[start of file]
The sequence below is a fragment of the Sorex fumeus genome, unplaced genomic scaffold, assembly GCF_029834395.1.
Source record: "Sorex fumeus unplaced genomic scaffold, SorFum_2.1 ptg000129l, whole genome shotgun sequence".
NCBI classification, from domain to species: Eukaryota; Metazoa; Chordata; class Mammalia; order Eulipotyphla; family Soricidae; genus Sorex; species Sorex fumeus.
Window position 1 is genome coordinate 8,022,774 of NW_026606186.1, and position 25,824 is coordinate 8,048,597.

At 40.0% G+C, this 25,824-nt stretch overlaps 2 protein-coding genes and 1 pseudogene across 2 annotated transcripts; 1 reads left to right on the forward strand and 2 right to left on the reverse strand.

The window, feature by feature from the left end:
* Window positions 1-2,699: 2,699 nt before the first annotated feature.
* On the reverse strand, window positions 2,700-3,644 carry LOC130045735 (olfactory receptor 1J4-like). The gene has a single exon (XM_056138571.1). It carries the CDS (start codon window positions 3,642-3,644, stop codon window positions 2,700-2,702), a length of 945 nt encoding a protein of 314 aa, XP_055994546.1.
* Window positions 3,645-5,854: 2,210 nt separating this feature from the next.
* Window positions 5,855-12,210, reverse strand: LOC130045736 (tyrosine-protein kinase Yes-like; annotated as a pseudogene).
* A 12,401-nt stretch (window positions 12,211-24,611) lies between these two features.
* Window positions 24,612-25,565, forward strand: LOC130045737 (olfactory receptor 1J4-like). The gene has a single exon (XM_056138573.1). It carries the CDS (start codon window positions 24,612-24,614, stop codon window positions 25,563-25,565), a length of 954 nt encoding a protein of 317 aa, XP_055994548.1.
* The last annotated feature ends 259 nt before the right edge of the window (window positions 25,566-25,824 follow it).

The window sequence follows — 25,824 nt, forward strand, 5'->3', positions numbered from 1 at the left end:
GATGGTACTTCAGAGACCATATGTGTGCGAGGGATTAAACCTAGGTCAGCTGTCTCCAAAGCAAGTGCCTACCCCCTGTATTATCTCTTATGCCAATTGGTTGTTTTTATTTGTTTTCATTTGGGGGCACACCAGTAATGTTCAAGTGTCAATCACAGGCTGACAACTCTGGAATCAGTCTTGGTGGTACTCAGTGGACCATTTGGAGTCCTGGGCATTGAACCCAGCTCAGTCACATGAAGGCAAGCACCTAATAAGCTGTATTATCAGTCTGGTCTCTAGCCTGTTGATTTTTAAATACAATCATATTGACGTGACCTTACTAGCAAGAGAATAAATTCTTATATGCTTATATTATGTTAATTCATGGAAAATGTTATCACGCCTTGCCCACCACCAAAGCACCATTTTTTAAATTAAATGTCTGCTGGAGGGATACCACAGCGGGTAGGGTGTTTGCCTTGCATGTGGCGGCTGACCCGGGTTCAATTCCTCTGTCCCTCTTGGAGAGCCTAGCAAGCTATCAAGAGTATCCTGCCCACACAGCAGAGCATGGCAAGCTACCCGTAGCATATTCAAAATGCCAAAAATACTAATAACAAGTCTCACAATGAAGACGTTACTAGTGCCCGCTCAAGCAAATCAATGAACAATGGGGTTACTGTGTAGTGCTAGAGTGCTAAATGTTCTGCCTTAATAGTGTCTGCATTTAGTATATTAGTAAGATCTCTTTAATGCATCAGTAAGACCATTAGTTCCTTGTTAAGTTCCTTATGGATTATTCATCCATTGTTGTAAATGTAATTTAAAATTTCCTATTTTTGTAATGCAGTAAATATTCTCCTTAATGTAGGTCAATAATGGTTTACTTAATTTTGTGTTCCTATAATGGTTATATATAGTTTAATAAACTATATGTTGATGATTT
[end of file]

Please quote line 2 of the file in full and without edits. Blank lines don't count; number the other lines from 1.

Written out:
Source record: "Sorex fumeus unplaced genomic scaffold, SorFum_2.1 ptg000129l, whole genome shotgun sequence".